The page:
As a buyer, if you knew that a quitclaim deed is like buying a used car as-is, you'd ask for a warranty deed instead. Buying something from a person who doesn't want to prove to you that he even has the right to sell it would be taking a huge risk.

In a trusting relationship, however, a quitclaim deed is a hassle-free way to transfer title, which is why it's often used by parents to transfer property to a son or daughter, especially if the house is a gift. After all, you would buy a used car from your father.

People sometimes use quitclaim deeds to transfer real estate to their own living trust, in which case the grantor and the recipient are the same person. Divorcing spouses will use quitclaim deeds to record that one spouse is giving the home to the other. These are examples of situations when choosing a quitclaim deed over other types of deeds saves time and allows other administrative and legal processes to continue quickly. All parties know one another, and nobody is trying to scam anyone.

In his experience as a real estate broker, Jay H. Link has mostly seen quitclaim deeds used when a married couple wants to sell property but only one spouse's name is on the title. "The most common use of quit claim deeds is when a married couple is selling a property where only one spouse is listed on the title. If they have made mortgage payments or paid for maintenance items or taxes out of a joint checking account, the spouse not on the title could have a claim against the equity. The closing attorney or title agent will have the spouse not on the title sign a quitclaim deed relinquishing any claim they have against the title."

Warranty Deeds vs. a Quitclaim Deed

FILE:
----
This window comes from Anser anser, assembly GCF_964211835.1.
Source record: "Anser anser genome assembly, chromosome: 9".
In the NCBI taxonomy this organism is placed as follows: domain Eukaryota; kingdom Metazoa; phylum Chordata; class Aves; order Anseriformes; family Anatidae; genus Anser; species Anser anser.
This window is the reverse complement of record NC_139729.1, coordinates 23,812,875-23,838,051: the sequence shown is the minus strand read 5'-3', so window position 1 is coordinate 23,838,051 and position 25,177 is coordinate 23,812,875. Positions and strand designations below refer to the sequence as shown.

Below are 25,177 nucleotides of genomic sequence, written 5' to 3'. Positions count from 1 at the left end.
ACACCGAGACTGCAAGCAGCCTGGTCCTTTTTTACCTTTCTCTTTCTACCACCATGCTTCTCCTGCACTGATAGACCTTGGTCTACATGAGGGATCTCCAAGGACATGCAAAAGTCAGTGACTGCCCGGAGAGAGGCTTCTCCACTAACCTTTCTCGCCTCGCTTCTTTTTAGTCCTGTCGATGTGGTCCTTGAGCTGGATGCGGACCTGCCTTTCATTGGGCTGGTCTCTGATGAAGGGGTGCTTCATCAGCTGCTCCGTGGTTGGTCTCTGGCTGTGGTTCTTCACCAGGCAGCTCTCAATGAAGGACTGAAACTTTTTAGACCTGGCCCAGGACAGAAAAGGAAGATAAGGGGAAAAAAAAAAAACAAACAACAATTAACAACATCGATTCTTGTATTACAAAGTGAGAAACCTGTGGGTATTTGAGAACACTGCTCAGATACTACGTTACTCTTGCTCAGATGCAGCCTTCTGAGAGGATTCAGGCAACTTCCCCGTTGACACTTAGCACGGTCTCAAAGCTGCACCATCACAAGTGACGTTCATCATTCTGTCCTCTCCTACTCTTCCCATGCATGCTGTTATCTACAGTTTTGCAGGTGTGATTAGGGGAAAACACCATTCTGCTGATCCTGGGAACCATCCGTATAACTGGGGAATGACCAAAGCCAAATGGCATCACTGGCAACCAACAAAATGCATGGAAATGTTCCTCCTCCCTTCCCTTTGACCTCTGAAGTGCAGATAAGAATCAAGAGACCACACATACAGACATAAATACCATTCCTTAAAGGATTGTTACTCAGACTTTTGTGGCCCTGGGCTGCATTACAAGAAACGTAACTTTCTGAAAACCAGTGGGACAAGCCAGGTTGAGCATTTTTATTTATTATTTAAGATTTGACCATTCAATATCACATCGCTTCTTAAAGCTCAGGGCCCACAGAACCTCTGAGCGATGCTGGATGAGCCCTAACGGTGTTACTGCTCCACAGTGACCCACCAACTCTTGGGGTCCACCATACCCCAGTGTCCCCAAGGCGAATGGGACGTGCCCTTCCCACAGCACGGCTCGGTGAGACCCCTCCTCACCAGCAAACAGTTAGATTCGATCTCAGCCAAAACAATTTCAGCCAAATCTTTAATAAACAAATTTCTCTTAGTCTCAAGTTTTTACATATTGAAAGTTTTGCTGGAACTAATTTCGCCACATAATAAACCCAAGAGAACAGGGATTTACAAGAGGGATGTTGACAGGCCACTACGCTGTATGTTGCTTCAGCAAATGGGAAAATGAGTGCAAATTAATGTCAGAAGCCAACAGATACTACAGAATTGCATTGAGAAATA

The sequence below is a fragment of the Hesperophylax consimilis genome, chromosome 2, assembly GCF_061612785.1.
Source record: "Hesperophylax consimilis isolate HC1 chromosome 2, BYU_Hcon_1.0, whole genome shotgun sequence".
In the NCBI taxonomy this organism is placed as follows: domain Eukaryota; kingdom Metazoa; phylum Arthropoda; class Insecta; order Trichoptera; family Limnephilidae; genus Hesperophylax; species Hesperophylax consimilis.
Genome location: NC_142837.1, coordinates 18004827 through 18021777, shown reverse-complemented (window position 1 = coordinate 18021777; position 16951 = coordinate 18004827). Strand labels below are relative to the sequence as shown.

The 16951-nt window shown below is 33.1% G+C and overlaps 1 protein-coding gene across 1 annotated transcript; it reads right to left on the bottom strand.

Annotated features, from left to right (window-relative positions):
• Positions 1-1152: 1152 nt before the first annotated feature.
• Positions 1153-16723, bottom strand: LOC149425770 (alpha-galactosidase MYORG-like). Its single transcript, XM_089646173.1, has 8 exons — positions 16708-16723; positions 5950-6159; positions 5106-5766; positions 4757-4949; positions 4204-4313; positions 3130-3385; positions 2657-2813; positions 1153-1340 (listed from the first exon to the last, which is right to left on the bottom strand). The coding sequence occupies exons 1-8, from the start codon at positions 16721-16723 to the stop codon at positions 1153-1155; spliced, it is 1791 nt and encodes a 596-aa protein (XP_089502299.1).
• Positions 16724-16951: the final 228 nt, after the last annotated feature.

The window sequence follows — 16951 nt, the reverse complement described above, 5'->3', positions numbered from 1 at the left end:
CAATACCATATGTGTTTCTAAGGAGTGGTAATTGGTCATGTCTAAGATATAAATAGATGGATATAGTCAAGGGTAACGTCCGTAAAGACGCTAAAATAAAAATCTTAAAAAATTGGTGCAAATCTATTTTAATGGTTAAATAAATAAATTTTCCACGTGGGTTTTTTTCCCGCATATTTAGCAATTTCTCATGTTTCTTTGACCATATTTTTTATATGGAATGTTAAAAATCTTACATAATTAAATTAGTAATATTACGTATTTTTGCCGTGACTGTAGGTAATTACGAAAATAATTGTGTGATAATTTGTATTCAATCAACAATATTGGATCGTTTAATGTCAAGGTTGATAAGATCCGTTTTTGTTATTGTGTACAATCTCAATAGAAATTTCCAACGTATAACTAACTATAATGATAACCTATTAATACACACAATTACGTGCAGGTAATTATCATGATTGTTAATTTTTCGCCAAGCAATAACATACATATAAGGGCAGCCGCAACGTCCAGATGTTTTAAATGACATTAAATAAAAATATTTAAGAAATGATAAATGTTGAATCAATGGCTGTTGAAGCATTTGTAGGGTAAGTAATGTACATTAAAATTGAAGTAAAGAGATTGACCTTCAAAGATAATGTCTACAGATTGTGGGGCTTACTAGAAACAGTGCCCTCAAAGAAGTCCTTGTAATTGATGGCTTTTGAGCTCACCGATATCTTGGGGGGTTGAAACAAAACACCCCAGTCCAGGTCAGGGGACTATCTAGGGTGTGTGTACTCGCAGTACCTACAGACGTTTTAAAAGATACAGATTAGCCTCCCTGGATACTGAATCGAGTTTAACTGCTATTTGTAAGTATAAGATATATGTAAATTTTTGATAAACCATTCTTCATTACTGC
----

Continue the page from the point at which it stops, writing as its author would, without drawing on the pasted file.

As stated, deeds can either be quitclaim deeds or warranty deeds. The former comes with no guarantees, while the latter protects the buyer from unknown complications, misrepresentation, and outright fraud.

  1. Warranty Deed. Grantor promises there are no title defects. Mainly, he guarantees that he has title to the property, he has the legal right to sell the property, there are no encumbrances against the property, and nobody else has a lawful claim of title. Sometimes called a general warranty deed to differentiate it from the special type.
  2. Special Warranty Deed. Grantor guarantees that he, personally, didn’t create any title defects, but doesn’t promise anything about what prior owners might have done.
  3. Quitclaim Deed. Grantor doesn’t promise anything at all, and the buyer takes a gamble. Grantor conveys whatever interest he has in the property but makes zero promises about what that interest is.

"It’s obvious why quitclaim deeds might be popular with sellers," says Baker, the former law professor. "The fewer guarantees the seller has to make, the happier the seller is. What is less obvious is why quitclaim deeds would be popular with buyers—or, more precisely, why any buyer in their right might would agree to a transaction involving a quitclaim deed at all."

Mortgages and Quitclaim Deeds

"It’s important to note quitclaim deeds do not directly affect a mortgage," the Chase bank blog explains. "The mortgage is a separate document that the guarantor continues to be responsible for after granting the property to someone else, unless they’ve paid off their mortgage or there is a legal transfer of the mortgage to the grantee."

Key Takeaways About Quitclaim Deeds

  • A quitclaim deed transfers one person's ownership interest to another, but with no verification of that ownership or that the title is clear.
  • Be wary of a stranger who wants to sell you property with a quitclaim deed.
  • Using a quitclaim deed could place a cloud over the title, making the property harder to resell.
  • Outside of family relationships or procedures overseen by a lawyer, opt for a warranty deed over a quitclaim deed.